5 Fab Reasons to Grow Succulents

5 Fab Reasons to Grow Succulents

Haven't tried easy-care succulents before? Been curious about them? Here are some reasons to try them out. 
I admit I’ve been a little slow to jump on the cacti and succulent craze. As a gardener, I couldn’t help but notice that just about gardening magazine was showing them. Then they popped up on social media. Then all my friends started to get into them. I decided to give a couple a try (panda plant, which I’ve always been a fan of as a houseplant, and desert rose). From my experience, here are six reasons you might consider growing succulents if you haven’t before:

1. Succulent care is easy. It’s no secret that succulents don’t need a lot of water and are easy to care for. That’s probably one of the reasons they got to be so popular in the first place. In a lot of areas, you can keep them outside and natural rainfall is enough to keep them happy. 

2. You can bring them inside. Unlike a lot annuals, if you have a bright, sunny window, it can be pretty easy to keep a succulent alive over winter. Giving it lots of bright light is the key to success here, as well as being careful not to overwater it too much. 

3. Succulents hold up to heat. Back when I lived and gardened in the Midwest, even the most stalwart annuals would take a bit of a break during the hottest part of the summer. And now that I garden in Miami, I find that some old-time favorites (like geraniums and dahlias), won’t survive the summer at all. But succulents? Succulent care is no problem in the heat.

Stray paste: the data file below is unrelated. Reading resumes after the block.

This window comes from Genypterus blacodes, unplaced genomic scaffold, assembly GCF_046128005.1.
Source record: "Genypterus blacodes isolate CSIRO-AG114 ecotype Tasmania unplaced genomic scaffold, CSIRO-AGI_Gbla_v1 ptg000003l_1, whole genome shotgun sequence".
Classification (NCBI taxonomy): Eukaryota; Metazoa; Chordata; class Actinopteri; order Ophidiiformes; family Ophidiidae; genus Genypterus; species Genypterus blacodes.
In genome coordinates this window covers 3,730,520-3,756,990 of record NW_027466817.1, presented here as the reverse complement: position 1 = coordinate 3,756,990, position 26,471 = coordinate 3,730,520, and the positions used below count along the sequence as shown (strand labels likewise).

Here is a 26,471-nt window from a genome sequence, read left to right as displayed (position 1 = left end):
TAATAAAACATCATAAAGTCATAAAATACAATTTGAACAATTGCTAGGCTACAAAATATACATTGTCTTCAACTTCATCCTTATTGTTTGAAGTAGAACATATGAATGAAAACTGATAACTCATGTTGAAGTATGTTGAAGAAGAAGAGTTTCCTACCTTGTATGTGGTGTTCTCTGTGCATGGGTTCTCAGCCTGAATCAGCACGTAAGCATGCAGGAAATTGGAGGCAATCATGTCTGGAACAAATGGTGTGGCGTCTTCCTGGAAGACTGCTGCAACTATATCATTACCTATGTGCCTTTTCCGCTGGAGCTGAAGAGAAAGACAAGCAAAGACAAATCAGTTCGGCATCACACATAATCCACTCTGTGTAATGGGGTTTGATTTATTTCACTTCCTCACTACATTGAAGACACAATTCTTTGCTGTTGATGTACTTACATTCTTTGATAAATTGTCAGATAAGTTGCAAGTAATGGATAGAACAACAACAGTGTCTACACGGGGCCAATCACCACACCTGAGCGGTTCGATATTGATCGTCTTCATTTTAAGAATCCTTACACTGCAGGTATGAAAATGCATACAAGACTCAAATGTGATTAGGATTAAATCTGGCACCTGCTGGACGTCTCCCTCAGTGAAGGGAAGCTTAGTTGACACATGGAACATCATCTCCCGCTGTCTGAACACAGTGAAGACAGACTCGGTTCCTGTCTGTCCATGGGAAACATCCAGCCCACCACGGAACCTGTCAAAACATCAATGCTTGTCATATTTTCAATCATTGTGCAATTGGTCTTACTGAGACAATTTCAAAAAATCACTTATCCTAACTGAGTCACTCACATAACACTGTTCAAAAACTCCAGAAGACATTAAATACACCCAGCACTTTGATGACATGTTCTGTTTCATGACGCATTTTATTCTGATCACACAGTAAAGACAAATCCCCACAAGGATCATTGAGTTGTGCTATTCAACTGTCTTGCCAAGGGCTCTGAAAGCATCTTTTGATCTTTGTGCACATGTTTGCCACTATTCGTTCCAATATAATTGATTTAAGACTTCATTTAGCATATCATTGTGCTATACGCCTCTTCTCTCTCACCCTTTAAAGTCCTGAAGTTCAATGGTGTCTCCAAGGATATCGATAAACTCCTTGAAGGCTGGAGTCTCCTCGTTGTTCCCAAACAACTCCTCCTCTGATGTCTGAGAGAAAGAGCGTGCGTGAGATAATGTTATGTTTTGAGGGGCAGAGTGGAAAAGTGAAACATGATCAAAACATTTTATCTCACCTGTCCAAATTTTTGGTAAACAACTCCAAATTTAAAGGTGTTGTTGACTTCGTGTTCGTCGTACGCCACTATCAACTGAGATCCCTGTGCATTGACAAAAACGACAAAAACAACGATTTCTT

4. Deer and rabbits usually don’t eat them. Usually. At least that’s what I hear from folks who struggle with deer and rabbits in their yards. While no plant is truly deer or rabbit proof, it appears they tend to go for other plants before munching on succulents.  

5. They have amazing texture. It's actually their textures that made me warm up to succulents. From fuzzy panda plant to steely-looking echeverias to flapjacks, there's a wide variety of textures available that look great by themselves, mixed together, or with other non-succulents entirely. 

Get more with our free guide to growing and decorating with succulents (indoors and out). Download it now! 

Written by Justin Hancock